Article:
Derek Smart

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Derek K. Smart is the president and lead developer of 3000AD, Inc., a game designer based in Fort Lauderdale, Florida. In addition he is president of and investor in Quest Online, developers of the MMO Alganon.[1] He is an independent video game designer and software developer, and the creator of the Battlecruiser 3000AD and Universal Combat video game series.

Smart is as well known for his online presence as he is for the games that he makes.

Recognition[edit | edit source]

Smart is a board member of the Miami chapter of the International Game Developers Association.[4]

Smart has worked with various publishers over the years, including industry powerhouse Take 2 Interactive, which released his first game Battlecruiser 3000AD in 1996 and which was listed in their SEC filing when they went public in 1997.[5] Prior to the release Smart and Take 2 were involved in a dispute over the premature release of the game. The matter was later settled out of court.[6]

Online activities

A self-described "eccentric and vocal personality",[7] Smart is renowned for lengthy and aggressive online responses to perceived criticism.[8]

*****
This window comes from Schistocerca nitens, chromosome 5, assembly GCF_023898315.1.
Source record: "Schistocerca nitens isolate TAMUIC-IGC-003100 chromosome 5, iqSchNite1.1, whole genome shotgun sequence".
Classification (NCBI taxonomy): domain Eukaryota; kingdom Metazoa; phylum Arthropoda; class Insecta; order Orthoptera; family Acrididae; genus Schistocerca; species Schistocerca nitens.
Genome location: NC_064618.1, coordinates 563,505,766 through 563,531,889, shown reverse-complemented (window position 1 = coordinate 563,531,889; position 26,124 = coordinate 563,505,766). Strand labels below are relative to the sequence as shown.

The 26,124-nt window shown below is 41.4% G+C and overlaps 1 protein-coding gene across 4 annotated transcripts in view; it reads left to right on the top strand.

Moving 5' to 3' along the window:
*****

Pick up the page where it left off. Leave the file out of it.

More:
In an interview which was featured on the cover page of Computer Gaming World, Smart said of his online persona: "Sometimes when I get online, and it's quiet, and I see something that attracts my attention, I'll post just to piss these guys off. That's why I do it. Because I'm in a good mood that day, I go in there and I start trouble."[8] Computer Games Magazine wrote that "Over time, his reputation as an online defender of his games and unabashed pistol-whipper of his enemies overshadows the games themselves."[9]

Smart was reported to be seeking to license the FreeSpace IP to develop a game based on the popular space-sim previously published by Interplay.[10] This sparked a controversy between Smart and FreeSpace fans. GameSpot reported that "Following Bethesda Softworks' acquisition of the Fallout license earlier this week, word spread that cash-strapped publisher Interplay is having a franchise fire sale."[10] In 2007, Smart stated why he decided to stop pursuing the license and instead start a new Galactic Command franchise.[11]

A 2012 in-depth article regarding the disconnect between his real-life and online alter-ego was authored by media veteran Russ Pitts and published by The Verge.[12]



External links[edit | edit source]

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